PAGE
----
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Colleges and Schools Try to Do More With Less
NEW YORK TIMES

March 8, 2010

When San Francisco State University’s theater arts department commissioned Mark Jackson to adapt and direct a production of “Romeo and Juliet,” he came up with the unusual idea of creating a version of the tragedy for 14 actors, all cast in the role of Juliet. But because of budget cuts at the university, less money is available for items that affect the look of a production, like sets, lights and costumes. So to save on wardrobe, Mr. Jackson has had to readjust his core creative concept: now he has just eight actors for his new show, “Juliet.”

San Francisco State University is among several Bay Area academic institutions whose resources have been vastly reduced amid California’s fiscal crisis and the recession. A recent rehearsal there was one stop on a survey of artistic endeavors at local schools and universities. Taken as a whole, these works reveal that budget cuts have hardly dampened creative output. Even though the disastrous belt-tightening measures have put tremendous strain on teachers and students, these institutions are continuing to produce remarkable work.

San Francisco State University’s College of Creative Arts is typical of a performing arts institution grappling with reduced finances. Its operating budget has been cut by 15 percent over the last 18 months, and its staff has been thinned because of widespread furloughs, a hiring freeze and the dismissal of most of its temporary teaching staff, said Kurt Daw, dean of the College of Creative Arts.

Even Mr. Jackson, who graduated from San Francisco State in 1993, lost his salaried adjunct professor position in 2008 after a year and half in the job, and is now freelancing as a guest artist — at lower pay.

But you wouldn’t know it based on the quality of his work. Mr. Jackson’s 2008 productions of “Don Juan” (which he adapted from Molière and Pushkin) and Sophie Treadwell’s “Machinal” remain among the highlights of my theatergoing career. They have eclipsed many professional productions I’ve seen, including those directed by Mr. Jackson at spaces like the Aurora Theater and the Ashby Stage.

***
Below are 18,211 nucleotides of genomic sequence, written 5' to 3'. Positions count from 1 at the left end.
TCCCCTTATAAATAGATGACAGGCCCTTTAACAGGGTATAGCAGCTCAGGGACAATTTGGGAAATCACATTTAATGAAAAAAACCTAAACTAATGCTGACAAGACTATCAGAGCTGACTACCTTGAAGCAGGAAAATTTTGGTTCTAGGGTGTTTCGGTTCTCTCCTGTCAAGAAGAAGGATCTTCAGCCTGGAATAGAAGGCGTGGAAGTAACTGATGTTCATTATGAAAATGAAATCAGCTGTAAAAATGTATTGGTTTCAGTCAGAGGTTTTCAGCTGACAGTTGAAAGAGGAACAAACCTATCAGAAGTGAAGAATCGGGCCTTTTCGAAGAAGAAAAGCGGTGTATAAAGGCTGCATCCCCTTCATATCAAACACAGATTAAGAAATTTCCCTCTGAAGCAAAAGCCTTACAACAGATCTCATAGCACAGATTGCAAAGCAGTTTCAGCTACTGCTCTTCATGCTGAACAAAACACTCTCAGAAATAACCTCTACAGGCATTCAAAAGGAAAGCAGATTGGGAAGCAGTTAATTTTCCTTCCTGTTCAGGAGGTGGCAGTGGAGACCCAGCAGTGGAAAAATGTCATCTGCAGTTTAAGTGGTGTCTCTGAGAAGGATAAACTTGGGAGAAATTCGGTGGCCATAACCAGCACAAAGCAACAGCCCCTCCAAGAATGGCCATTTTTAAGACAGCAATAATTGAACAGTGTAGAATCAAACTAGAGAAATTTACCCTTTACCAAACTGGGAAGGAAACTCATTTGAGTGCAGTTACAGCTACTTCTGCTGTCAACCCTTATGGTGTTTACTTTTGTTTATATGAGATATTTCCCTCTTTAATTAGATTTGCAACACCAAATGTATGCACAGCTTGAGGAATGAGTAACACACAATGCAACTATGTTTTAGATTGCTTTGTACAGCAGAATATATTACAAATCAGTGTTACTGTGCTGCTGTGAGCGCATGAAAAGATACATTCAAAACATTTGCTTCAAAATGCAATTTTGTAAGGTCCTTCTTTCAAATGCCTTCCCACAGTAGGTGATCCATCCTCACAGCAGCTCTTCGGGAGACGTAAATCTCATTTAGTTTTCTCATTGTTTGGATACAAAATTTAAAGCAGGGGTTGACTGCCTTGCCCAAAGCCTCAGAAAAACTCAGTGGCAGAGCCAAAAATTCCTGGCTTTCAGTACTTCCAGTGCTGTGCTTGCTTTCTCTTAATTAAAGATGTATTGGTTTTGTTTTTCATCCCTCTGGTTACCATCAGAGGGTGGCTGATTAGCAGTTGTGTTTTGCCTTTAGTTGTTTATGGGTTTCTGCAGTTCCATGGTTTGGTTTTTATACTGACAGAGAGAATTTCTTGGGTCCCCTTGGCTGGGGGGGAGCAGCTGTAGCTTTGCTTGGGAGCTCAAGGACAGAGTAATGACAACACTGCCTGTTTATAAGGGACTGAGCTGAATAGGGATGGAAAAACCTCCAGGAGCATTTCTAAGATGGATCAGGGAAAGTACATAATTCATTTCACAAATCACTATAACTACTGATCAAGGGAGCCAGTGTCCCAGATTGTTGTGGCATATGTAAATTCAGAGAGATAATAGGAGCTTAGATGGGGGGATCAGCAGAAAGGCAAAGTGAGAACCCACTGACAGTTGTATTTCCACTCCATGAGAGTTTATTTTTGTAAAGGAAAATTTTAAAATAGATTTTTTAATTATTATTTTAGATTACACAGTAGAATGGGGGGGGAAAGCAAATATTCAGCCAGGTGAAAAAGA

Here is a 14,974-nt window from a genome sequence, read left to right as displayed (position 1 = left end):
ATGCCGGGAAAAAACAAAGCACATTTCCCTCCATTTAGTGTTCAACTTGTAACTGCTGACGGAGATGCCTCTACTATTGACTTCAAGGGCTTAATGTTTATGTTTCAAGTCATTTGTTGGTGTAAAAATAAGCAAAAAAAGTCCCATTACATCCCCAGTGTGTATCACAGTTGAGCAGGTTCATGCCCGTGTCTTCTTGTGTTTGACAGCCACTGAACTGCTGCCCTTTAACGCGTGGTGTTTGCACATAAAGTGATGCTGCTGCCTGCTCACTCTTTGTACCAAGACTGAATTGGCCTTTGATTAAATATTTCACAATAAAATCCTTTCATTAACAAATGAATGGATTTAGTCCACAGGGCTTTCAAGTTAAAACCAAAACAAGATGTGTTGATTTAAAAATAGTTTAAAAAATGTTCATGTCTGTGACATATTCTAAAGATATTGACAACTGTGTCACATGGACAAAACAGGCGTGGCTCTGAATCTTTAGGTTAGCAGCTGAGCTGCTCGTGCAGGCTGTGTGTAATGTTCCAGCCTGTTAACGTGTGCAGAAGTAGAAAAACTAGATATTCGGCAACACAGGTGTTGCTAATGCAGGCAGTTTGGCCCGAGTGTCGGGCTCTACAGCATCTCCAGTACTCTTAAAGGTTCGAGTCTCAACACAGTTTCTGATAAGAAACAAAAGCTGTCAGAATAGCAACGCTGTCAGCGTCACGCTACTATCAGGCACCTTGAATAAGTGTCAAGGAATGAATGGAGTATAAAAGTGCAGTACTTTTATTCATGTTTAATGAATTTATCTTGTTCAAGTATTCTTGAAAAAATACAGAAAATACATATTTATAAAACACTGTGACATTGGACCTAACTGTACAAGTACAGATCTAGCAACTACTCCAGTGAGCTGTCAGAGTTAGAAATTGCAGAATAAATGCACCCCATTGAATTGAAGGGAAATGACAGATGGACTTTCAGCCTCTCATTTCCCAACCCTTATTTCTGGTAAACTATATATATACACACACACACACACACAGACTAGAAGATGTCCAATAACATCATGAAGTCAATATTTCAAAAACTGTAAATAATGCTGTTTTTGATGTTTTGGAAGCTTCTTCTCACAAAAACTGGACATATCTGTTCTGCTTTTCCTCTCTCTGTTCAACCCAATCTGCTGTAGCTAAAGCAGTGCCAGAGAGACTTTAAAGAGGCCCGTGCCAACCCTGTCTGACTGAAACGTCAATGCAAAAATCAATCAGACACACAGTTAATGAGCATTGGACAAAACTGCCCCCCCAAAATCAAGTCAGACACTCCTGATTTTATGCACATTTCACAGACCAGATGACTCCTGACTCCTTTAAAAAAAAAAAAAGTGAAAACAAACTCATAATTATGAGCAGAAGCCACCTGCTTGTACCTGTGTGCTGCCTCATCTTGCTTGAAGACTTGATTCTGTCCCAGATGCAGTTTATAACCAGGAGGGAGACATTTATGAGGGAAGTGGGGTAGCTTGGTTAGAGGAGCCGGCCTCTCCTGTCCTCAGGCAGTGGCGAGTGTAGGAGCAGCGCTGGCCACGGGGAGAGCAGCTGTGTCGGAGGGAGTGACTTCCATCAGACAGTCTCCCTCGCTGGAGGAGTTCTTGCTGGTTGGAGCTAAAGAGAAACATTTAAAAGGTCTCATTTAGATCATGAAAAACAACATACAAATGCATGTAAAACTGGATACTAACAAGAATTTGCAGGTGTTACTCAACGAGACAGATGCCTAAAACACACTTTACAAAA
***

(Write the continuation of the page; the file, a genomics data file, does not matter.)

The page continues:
The way the young cast handled the physically demanding and grotesquely witty sex scenes in “Don Juan” was particularly engaging: one hilarious moment involved the title character dueling with an enemy while enjoying a romantic tryst. And the student actors brought a canny 21st-century sensibility to Ms. Treadwell’s 1920s agitprop drama. The actors sent up the overblown mannerisms of expressionist theater through their physically extreme approach to mundane tasks like washing the dishes. The dehumanizing effect of their actions was at once chilling and comical.

Word has clearly been getting out about the high quality of performances at San Francisco State, where tickets range from free to about $15. So far, in the 2009-10 academic year, the College of Creative Arts has had a 46 percent increase in attendance at its performances over the previous year. Recent productions of “Twelfth Night,” directed by William Peters, and “High Fidelity the Musical,” directed by Stephen Brookins, had capacity audiences.

The Bay Area’s public schools show similar artistic excellence. The San Francisco School of the Arts produced a memorable Christmas concert last December in the face of falling budgets and run-down premises, where classrooms often lack basic supplies.

Parents are helping to keep the high school afloat by donating an average of $300 per year per student, said the principal, Carmelo Sgarlato, who added that some of that money helps to pay for guest artists.

Like many school concerts, the Christmas program was rather long. But the school’s music ensembles gave a polished and spirited performance of a diverse range of work. I was especially moved by the chamber choral ensemble’s spectral approach to plainsong during the opening candlelit processional, and the vocal jazz ensemble’s take on the Sting song “Fragile,” complete with a silken-toned 14-year-old male soloist. The full house responded enthusiastically.

Dynamic performances and creatively inspiring rehearsals are equally evident in Bay Area institutions that don’t specialize in the arts. A recent dance show at Berkeley High School featured a variety of genres, including hip-hop and contemporary ballet. The dancers executed the steps with passion and an engaging sense of ensemble.

The state now provides less money per student, and the school is facing potential cuts in the next academic year that may adversely affect two art courses. But many students have met the arts education shortfall by taking private classes.

The challenging financial climate is certainly forcing educators in the Bay Area to be more resourceful about creating art in schools. What our educational institutions are able to achieve in a time of financial disarray makes me look forward to the dizzy heights of artistic excellence that will be possible in a more prosperous climate.

But I can’t help wishing that the money were around right now to enable artists like Mr. Jackson to channel their entire creative energy into making art. He — and discerning audiences — deserve to see his original vision of 14 Juliets, rather than making do with 8.

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